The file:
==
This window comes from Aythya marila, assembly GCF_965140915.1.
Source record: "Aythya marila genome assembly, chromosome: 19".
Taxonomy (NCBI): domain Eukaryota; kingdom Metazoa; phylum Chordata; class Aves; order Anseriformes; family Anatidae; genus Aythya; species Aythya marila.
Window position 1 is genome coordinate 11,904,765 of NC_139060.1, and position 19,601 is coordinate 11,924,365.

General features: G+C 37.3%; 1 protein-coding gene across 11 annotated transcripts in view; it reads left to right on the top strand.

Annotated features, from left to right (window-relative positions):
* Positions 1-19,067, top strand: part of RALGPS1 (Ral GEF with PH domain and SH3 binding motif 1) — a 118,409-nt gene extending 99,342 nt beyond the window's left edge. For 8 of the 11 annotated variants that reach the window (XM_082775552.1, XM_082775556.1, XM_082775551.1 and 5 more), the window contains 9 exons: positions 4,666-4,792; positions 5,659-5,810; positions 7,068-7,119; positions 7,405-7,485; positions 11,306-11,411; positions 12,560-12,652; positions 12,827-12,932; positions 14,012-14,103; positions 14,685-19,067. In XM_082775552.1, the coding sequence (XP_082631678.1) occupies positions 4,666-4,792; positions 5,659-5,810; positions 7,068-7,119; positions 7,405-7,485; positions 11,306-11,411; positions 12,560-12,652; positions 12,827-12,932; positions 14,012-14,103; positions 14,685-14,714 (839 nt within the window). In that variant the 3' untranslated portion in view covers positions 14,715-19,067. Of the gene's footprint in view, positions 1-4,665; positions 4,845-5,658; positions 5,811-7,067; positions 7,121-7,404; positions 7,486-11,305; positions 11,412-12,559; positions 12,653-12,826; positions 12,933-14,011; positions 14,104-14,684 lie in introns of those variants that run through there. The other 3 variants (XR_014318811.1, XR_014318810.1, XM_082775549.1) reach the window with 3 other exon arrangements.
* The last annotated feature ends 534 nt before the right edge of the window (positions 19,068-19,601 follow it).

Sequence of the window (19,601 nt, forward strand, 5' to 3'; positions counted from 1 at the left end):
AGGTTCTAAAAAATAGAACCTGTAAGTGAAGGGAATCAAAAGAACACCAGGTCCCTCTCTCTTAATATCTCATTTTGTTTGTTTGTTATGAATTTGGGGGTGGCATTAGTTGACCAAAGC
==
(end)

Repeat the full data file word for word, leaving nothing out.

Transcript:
This window comes from Aythya marila, assembly GCF_965140915.1.
Source record: "Aythya marila genome assembly, chromosome: 19".
Taxonomy (NCBI): domain Eukaryota; kingdom Metazoa; phylum Chordata; class Aves; order Anseriformes; family Anatidae; genus Aythya; species Aythya marila.
Window position 1 is genome coordinate 11,904,765 of NC_139060.1, and position 19,601 is coordinate 11,924,365.

General features: G+C 37.3%; 1 protein-coding gene across 11 annotated transcripts in view; it reads left to right on the top strand.

Annotated features, from left to right (window-relative positions):
* Positions 1-19,067, top strand: part of RALGPS1 (Ral GEF with PH domain and SH3 binding motif 1) — a 118,409-nt gene extending 99,342 nt beyond the window's left edge. For 8 of the 11 annotated variants that reach the window (XM_082775552.1, XM_082775556.1, XM_082775551.1 and 5 more), the window contains 9 exons: positions 4,666-4,792; positions 5,659-5,810; positions 7,068-7,119; positions 7,405-7,485; positions 11,306-11,411; positions 12,560-12,652; positions 12,827-12,932; positions 14,012-14,103; positions 14,685-19,067. In XM_082775552.1, the coding sequence (XP_082631678.1) occupies positions 4,666-4,792; positions 5,659-5,810; positions 7,068-7,119; positions 7,405-7,485; positions 11,306-11,411; positions 12,560-12,652; positions 12,827-12,932; positions 14,012-14,103; positions 14,685-14,714 (839 nt within the window). In that variant the 3' untranslated portion in view covers positions 14,715-19,067. Of the gene's footprint in view, positions 1-4,665; positions 4,845-5,658; positions 5,811-7,067; positions 7,121-7,404; positions 7,486-11,305; positions 11,412-12,559; positions 12,653-12,826; positions 12,933-14,011; positions 14,104-14,684 lie in introns of those variants that run through there. The other 3 variants (XR_014318811.1, XR_014318810.1, XM_082775549.1) reach the window with 3 other exon arrangements.
* The last annotated feature ends 534 nt before the right edge of the window (positions 19,068-19,601 follow it).

Sequence of the window (19,601 nt, forward strand, 5' to 3'; positions counted from 1 at the left end):
AGGTTCTAAAAAATAGAACCTGTAAGTGAAGGGAATCAAAAGAACACCAGGTCCCTCTCTCTTAATATCTCATTTTGTTTGTTTGTTATGAATTTGGGGGTGGCATTAGTTGACCAAAGC